Nationwide, the number of Americans who have voted early has passed 86 million, according to tracking by the nonpartisan U.S. Elections Project, exceeding 60 percent of the total turnout from the last election and essentially guaranteeing that Nov. 3 will mark the first election in U.S. history in which the majority of ballots will be cast before Election Day. If the trend continue, the country could be on pace to exceed 100 million votes before Tuesday.
“The early returns, driven by mail ballots primarily, are incredible and are aligned with the historic interest in this election,” said Amber McReynolds, a former Denver elections director and head of the nonprofit National Vote At Home Institute. “I believe most ballots by far will be cast before Election Day, with mail ballots making up the majority of votes this year.”
McReynolds added that the largest group of ballots are typically returned in the final five days of the election, meaning the increases were likely to continue through Monday.
As of Friday afternoon, more than 30 million people in all states and territories had voted in person, and more than 55 million mail ballots had been returned, according to data from the Elections Project, which tracks early voting.
Another 36 million mail ballots remained outstanding, down from roughly 42 million on Wednesday. Election officials say it’s likely that many of those ballots were requested by voters who changed their minds and decided to vote in person.
In the 20 states where party affiliation was available, Democrats made up the bulk of the surge, with more than 19 million having already voted. About 12.3 million Republicans and 9.5 million people without party affiliations have cast ballots, according to the Elections Project.
Texans flocked to polling centers when early voting began in the state on Oct. 13, forming long lines that stretched for blocks in some places.
A spate of election-related lawsuits has complicated early voting there, with the Texas Supreme Court this week upholding the governor’s authority to limit the number of drop-off locations for absentee ballots to one per county. But counties throughout the state have posted record early-voting turnout.
In Harris County, the state’s most populous and home to Houston, nearly 1.4 million people have already voted in person or by mail — the highest voter turnout in any election in the county’s history.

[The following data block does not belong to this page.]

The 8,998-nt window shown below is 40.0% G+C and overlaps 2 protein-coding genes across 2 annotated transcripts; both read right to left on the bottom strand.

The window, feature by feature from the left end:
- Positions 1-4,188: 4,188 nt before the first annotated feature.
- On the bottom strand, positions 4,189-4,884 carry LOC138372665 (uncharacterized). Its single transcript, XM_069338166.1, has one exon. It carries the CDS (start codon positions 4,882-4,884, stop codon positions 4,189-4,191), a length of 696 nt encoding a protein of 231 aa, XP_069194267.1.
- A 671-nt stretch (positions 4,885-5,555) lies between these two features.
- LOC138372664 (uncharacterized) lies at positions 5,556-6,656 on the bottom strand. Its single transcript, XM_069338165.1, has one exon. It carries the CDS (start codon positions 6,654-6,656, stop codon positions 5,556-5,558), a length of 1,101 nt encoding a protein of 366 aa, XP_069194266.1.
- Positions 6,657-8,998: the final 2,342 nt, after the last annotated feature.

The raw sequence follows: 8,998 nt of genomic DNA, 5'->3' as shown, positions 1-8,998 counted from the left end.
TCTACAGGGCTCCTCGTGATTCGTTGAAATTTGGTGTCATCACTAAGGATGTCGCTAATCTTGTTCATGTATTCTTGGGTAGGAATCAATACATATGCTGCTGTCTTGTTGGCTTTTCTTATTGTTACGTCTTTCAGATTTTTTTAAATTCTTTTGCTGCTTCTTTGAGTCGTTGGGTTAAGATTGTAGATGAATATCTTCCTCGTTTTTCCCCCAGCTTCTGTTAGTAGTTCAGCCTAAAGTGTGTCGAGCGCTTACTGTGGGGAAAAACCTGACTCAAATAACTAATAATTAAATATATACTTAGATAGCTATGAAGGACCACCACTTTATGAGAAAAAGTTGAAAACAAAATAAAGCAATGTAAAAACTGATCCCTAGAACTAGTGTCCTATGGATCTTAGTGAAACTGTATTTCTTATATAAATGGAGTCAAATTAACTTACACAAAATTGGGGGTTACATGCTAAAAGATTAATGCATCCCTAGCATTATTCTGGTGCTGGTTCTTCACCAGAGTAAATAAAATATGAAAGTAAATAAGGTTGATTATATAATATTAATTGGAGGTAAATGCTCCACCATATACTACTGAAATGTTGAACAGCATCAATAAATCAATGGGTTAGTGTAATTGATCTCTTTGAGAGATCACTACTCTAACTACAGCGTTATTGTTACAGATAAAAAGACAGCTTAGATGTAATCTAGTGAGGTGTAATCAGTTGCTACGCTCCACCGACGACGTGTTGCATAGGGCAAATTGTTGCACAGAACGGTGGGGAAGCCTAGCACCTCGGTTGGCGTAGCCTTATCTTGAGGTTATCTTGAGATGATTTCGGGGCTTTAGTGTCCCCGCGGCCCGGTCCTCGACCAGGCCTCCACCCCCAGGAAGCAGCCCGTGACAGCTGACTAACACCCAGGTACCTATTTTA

The Democratic-leaning county has taken sweeping steps to boost participation, tripling the number of its early-voting locations, running early-voting campaigns, and offering drive-through voting, in which Texans cast ballots from their cars on portable machines. The county also opened 24-hour voting sites Thursday morning that stayed open through the night and were set to close at the end of early voting Friday evening.
“What we’re seeing is what happens when you invest in lowering the barriers to safe and secure voting as opposed to investing time and effort in building obstacles,” Harris County Judge Lina Hidalgo, the county’s top executive, told CNN’s “New Day” in an interview Friday.
Hidalgo, a Democrat, noted that a million voters in Harris County still hadn’t cast ballots. “It’s a very, very exciting time for the largest county in Texas — our county — for the state as a whole, and I think for the nation,” she said.
Statewide, Texas voter turnout has topped 53 percent. More than 8 million Texans have voted early in person, and more than 947,000 have voted by mail, data from the secretary of state’s office shows.
The explosion in turnout could ease the burden on election officials in dealing with lines, equipment glitches and other potential problems that could arise on Nov. 3, experts said.
“One of the terrific things about people voting before is it will reduce pressure on the election system on Election Day,” said Mark Lindeman, interim co-director of Verified Voting, a nonpartisan election security organization. He compared the early turnout to the goal of “flattening the curve” in the coronavirus pandemic to avoid overloading hospitals. “That’s exactly what Texas has done. Those early voters — they’ve benefited themselves and the people behind them.”